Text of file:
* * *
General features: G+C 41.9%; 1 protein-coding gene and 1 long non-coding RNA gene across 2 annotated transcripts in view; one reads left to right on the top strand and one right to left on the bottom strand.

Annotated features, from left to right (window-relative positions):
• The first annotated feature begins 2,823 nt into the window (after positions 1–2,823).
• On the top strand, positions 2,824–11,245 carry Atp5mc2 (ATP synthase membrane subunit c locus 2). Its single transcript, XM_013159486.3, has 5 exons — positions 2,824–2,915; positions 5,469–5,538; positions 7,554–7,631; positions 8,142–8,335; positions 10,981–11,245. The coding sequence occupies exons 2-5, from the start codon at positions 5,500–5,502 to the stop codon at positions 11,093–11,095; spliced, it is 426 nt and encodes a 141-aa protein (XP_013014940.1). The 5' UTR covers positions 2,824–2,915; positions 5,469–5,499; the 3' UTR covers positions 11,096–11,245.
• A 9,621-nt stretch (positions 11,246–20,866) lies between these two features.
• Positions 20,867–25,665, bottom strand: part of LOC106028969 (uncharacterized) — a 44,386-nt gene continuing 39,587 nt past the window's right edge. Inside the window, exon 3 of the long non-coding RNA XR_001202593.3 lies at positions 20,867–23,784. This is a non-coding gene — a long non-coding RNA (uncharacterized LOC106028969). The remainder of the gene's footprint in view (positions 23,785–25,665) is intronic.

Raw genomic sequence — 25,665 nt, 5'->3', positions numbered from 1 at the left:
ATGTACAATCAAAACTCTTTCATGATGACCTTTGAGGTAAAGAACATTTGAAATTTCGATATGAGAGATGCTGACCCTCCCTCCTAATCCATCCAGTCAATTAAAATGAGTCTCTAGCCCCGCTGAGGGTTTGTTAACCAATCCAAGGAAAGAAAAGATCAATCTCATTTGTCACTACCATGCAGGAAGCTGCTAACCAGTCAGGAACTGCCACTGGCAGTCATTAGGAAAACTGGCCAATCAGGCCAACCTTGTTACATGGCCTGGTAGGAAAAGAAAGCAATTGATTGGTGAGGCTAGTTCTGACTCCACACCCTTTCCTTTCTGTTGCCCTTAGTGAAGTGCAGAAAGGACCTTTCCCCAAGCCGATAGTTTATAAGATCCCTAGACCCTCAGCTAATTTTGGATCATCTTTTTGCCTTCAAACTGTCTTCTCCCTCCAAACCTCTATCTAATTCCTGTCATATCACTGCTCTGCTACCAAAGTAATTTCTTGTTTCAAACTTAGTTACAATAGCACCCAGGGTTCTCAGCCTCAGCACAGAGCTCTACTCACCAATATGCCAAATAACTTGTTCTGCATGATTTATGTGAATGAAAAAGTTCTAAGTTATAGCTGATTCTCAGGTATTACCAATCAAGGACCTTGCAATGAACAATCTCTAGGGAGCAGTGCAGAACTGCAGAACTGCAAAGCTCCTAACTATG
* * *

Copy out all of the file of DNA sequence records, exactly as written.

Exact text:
General features: G+C 41.9%; 1 protein-coding gene and 1 long non-coding RNA gene across 2 annotated transcripts in view; one reads left to right on the top strand and one right to left on the bottom strand.

Annotated features, from left to right (window-relative positions):
• The first annotated feature begins 2,823 nt into the window (after positions 1–2,823).
• On the top strand, positions 2,824–11,245 carry Atp5mc2 (ATP synthase membrane subunit c locus 2). Its single transcript, XM_013159486.3, has 5 exons — positions 2,824–2,915; positions 5,469–5,538; positions 7,554–7,631; positions 8,142–8,335; positions 10,981–11,245. The coding sequence occupies exons 2-5, from the start codon at positions 5,500–5,502 to the stop codon at positions 11,093–11,095; spliced, it is 426 nt and encodes a 141-aa protein (XP_013014940.1). The 5' UTR covers positions 2,824–2,915; positions 5,469–5,499; the 3' UTR covers positions 11,096–11,245.
• A 9,621-nt stretch (positions 11,246–20,866) lies between these two features.
• Positions 20,867–25,665, bottom strand: part of LOC106028969 (uncharacterized) — a 44,386-nt gene continuing 39,587 nt past the window's right edge. Inside the window, exon 3 of the long non-coding RNA XR_001202593.3 lies at positions 20,867–23,784. This is a non-coding gene — a long non-coding RNA (uncharacterized LOC106028969). The remainder of the gene's footprint in view (positions 23,785–25,665) is intronic.

Raw genomic sequence — 25,665 nt, 5'->3', positions numbered from 1 at the left:
ATGTACAATCAAAACTCTTTCATGATGACCTTTGAGGTAAAGAACATTTGAAATTTCGATATGAGAGATGCTGACCCTCCCTCCTAATCCATCCAGTCAATTAAAATGAGTCTCTAGCCCCGCTGAGGGTTTGTTAACCAATCCAAGGAAAGAAAAGATCAATCTCATTTGTCACTACCATGCAGGAAGCTGCTAACCAGTCAGGAACTGCCACTGGCAGTCATTAGGAAAACTGGCCAATCAGGCCAACCTTGTTACATGGCCTGGTAGGAAAAGAAAGCAATTGATTGGTGAGGCTAGTTCTGACTCCACACCCTTTCCTTTCTGTTGCCCTTAGTGAAGTGCAGAAAGGACCTTTCCCCAAGCCGATAGTTTATAAGATCCCTAGACCCTCAGCTAATTTTGGATCATCTTTTTGCCTTCAAACTGTCTTCTCCCTCCAAACCTCTATCTAATTCCTGTCATATCACTGCTCTGCTACCAAAGTAATTTCTTGTTTCAAACTTAGTTACAATAGCACCCAGGGTTCTCAGCCTCAGCACAGAGCTCTACTCACCAATATGCCAAATAACTTGTTCTGCATGATTTATGTGAATGAAAAAGTTCTAAGTTATAGCTGATTCTCAGGTATTACCAATCAAGGACCTTGCAATGAACAATCTCTAGGGAGCAGTGCAGAACTGCAGAACTGCAAAGCTCCTAACTATG